Notts Landing

The gallery-building has had to go on the back-burner for a while, but a few weeks ago I managed to put together a small selection of photos of a city we’ve visited off and on since moving to the UK, thanks to having some friends there. Most of my photos from Nottingham are of them and their home and garden, but a handful capture the city and surrounding Nottinghamshire, although when I look at them now they’re all pretty overcast and significantly lacking in sheriffs. Our friends moved a few years ago, so I’m not sure when or if we’ll be back, but in case not, here’s a reminder to myself.


28 March 2022 · Memory

History Lessons

The PowerPoint slide that killed seven people (Mefi).

How Janet Sobel was written out of art history.

Dismayed to learn that the late William Hurt was another wrong ’un? Philosophy might help.

Eighteenth-century paintings of mushroom clouds.

What David Graeber left behind.

Why commercials are coming to the biggest streamers. We’ve reached peak subscription.

Charlie Brooker’s How TV Ruined Your Life, episode 1, 2, 3, 4, 5 and 6.

How to become remarkably successful. Worth a shot.

Read more…

26 March 2022 · Events

The Fog of War

Has Russia’s invasion stalled? Or is the war just beginning?

“The TV is winning.”

“We’re living a nightmare.”

A century of Russian colonialism.

Arrested for holding up a blank sheet of paper.

The attack on Zaporizhzhia was more dangerous than first thought.

Debunking Russian claims of bioweapons labs.

Archivists scan documents around the clock for fear of “archivocide”.

Putin has already deployed a chemical weapon—in Salisbury.

Zelensky warned us.

Read more…

15 March 2022 · Events

What Has Been Lost

The Tongan resort destroyed for the third time.

The con that tricked dozens into working for a fake design agency.

The a-ha moment that drove electric car sales in Norway.

Using an ecological model to estimate the number of lost mediaeval manuscripts.

Britain, things could actually be good.

10 March 2022 · Weblog

Everything Smells Burnt

Our family has been part of the ONS Covid survey for a year, and I’ve been answering that I don’t think I have any symptoms of Long Covid from my Delta infection in September. But I may have to change my answer next time. Everything smells burnt, as if I’m smelling smoke; not cigarette smoke filtering up from the neighbours downstairs, but sooty smoke, like from a campfire or a fireplace. At first I wondered if it was from sitting on the couch in front of our old blocked-up chimney; but I went in to the office for the first time in a month yesterday, and smelled it there too. So, that’s new. I’m pretty sure I got Omicron at Christmas; my PCR test was negative, but one of my LFTs showed a very faint test line—faint enough not to be sure if it was a trick of the eye. I was slightly under the weather for a few days, so it seems possible. Repeated exposure seems to raise the risk of Long Covid, and its different features can come on at different times. All I can hope is that being vaccinated up to the hilt keeps them at bay.

The signs of a new and stronger variant from Hong Kong and South Korea are ominous, and cases are going up here as well, in the face of—or partly because of—the relaxation of restrictions. Mask-wearing is still required in shops in Scotland, although that’s set to change. Covid has disappeared from the news in the past fortnight, totally supplanted by Ukraine; but it feels as if the pandemic is far from over, and that we’re in a period of collective wishful thinking.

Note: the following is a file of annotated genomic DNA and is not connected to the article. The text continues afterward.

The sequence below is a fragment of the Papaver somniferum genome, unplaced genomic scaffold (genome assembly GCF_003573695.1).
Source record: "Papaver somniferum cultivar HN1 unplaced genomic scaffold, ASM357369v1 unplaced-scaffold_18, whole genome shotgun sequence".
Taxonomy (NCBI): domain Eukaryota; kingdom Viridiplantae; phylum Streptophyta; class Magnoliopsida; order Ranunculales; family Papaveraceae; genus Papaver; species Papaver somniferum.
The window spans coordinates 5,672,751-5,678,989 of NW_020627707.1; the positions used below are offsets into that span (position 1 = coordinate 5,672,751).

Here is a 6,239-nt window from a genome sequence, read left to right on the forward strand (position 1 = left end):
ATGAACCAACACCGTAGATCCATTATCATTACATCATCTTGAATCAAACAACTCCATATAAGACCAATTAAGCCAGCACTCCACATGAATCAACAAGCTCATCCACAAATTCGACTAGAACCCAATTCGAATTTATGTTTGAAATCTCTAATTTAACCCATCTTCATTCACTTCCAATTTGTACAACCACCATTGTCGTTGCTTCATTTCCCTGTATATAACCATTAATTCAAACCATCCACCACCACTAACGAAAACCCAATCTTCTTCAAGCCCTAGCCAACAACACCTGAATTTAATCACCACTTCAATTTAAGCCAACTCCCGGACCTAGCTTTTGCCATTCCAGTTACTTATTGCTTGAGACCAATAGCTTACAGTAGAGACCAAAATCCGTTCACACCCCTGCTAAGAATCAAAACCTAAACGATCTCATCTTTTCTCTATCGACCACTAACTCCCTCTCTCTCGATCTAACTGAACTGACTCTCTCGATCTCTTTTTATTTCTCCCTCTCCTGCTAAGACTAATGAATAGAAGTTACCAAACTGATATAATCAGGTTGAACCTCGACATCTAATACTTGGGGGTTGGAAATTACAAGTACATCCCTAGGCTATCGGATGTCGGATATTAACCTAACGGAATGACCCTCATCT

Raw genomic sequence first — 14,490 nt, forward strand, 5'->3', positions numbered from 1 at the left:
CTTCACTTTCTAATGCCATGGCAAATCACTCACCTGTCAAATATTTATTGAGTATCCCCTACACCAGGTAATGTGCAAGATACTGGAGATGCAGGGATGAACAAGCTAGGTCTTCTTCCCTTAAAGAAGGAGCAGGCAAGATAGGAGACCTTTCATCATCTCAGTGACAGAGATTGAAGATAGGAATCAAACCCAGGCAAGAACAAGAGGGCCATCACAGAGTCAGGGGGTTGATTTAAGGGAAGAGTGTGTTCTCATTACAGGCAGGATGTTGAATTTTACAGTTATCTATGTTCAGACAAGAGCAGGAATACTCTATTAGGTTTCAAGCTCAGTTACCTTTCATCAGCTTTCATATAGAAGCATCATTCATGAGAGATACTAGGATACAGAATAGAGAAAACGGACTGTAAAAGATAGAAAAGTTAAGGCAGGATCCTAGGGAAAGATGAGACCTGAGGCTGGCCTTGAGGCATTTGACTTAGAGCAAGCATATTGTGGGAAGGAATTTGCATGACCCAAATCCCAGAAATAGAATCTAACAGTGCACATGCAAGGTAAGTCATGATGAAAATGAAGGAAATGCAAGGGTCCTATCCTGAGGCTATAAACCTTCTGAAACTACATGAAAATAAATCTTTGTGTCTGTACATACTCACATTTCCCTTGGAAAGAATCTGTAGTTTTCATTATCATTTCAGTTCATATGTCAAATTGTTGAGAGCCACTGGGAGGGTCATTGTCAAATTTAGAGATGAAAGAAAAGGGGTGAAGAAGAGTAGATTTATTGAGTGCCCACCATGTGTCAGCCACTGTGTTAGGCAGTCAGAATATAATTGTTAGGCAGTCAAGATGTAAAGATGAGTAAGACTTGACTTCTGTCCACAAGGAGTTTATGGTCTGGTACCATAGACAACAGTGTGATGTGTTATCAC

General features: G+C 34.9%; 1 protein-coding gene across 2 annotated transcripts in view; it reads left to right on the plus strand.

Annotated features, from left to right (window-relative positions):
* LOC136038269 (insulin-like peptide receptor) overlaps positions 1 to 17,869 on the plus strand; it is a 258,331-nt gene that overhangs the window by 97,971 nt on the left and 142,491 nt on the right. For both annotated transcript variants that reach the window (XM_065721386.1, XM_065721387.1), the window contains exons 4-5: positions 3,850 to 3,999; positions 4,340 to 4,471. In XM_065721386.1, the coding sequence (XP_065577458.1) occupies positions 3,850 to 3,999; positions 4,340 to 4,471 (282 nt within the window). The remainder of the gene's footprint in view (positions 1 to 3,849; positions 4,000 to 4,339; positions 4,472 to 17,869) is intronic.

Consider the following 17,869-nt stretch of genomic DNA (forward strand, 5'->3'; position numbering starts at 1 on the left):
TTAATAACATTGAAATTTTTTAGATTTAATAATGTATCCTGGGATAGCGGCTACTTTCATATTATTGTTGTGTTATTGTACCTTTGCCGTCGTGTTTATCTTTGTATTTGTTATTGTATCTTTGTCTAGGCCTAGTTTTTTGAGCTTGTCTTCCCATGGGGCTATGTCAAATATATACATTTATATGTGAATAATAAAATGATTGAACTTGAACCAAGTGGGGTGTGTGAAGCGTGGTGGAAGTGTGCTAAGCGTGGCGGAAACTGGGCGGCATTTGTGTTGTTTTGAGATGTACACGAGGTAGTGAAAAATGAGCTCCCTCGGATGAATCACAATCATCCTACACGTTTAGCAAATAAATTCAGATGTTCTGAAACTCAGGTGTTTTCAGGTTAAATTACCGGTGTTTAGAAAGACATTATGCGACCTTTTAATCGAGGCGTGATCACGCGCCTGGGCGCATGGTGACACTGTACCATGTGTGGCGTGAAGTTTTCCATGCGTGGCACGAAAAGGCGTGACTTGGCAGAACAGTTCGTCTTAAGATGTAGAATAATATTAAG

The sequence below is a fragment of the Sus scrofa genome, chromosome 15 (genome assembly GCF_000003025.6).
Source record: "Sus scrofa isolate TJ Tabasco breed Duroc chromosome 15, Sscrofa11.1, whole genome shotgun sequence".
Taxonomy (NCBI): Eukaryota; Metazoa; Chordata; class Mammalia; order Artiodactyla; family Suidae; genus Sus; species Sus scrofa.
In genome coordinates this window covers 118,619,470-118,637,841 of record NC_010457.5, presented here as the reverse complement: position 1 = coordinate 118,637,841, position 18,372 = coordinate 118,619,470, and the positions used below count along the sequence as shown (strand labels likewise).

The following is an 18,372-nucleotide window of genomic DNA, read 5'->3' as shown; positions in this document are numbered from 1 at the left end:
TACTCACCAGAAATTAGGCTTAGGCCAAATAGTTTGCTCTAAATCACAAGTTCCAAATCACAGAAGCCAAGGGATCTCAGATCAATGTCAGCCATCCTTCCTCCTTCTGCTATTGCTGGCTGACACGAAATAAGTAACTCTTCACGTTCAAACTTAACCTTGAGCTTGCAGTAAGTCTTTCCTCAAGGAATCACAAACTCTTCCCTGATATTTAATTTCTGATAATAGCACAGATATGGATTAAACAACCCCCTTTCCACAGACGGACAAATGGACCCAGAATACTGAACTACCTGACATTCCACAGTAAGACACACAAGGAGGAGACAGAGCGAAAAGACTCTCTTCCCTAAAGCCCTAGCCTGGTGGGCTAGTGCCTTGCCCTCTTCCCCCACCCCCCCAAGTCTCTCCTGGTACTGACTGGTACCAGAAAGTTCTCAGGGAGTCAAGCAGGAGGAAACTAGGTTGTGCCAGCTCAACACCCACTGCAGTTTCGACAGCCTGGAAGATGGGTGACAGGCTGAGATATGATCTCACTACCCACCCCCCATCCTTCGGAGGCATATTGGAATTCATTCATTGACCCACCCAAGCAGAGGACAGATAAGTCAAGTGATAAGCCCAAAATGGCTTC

10 March 2022 · Events

Nightmare Fuel Rods

Last Wednesday was the wrong night to wake up at one a.m. and habitually check Twitter. Realising that the Russian army had started shelling the largest nuclear power plant in Europe wasn’t exactly conducive to sleep. Thoughts of Chernobyl had already been at the back of my mind during the first week of the war, even before the Russians took that notorious site over, but Zaporizhzhia seemed an even better candidate for “accidentally” turning into a giant dirty bomb. Just the fact of Russia attacking either is reason to worry very, very much.

Read more…

10 March 2022 · Events

In the Mud

The situation in Mariupol on the coast of southern Ukraine is desperate, with water supplies cut after days of Russian bombardment. But further north, there may be cause for hope. A Russian thermobaric bomb launcher got captured by Ukrainians because “it tried to go off-roading … in springtime”, when the ground hasn’t frozen as usual this winter. Meanwhile, poor Russian Army truck maintenance practices implied by a photo of a gun-missile system’s right rear pair of tyres have significant implications for Russia:

When you leave military truck tires in one place for months on end … the side walls get rotted/brittle such that using low tire pressure setting for any appreciable distance will cause the tires to fail catastrophically via rips. … The Russians simply cannot risk them off road during the Rasputitsa/Mud season. … Given the demonstrated levels of corruption in truck maintenance … their wheeled AFV/truck park is as road bound as Russian Army columns were in the 1st Russo-Finnish War.

Read more…

3 March 2022 · Events

Crushing Thoughts

This war is likely to be long-lasting. But the most important issue has already been decided.

Russian warship, Иди Hаxуй.

The information war.

Putin has overestimated his ability to win a propaganda war.

Debunking a staged “provocation” in the Donbas.

What Russian nationalists think about the invasion.

Analysts overrate the Russian army, underrate Ukraine’s, and misunderstand Russian strategy and goals.

We’re already in World War III. We have been for some time.

Read more…

2 March 2022 · Events

←February 2022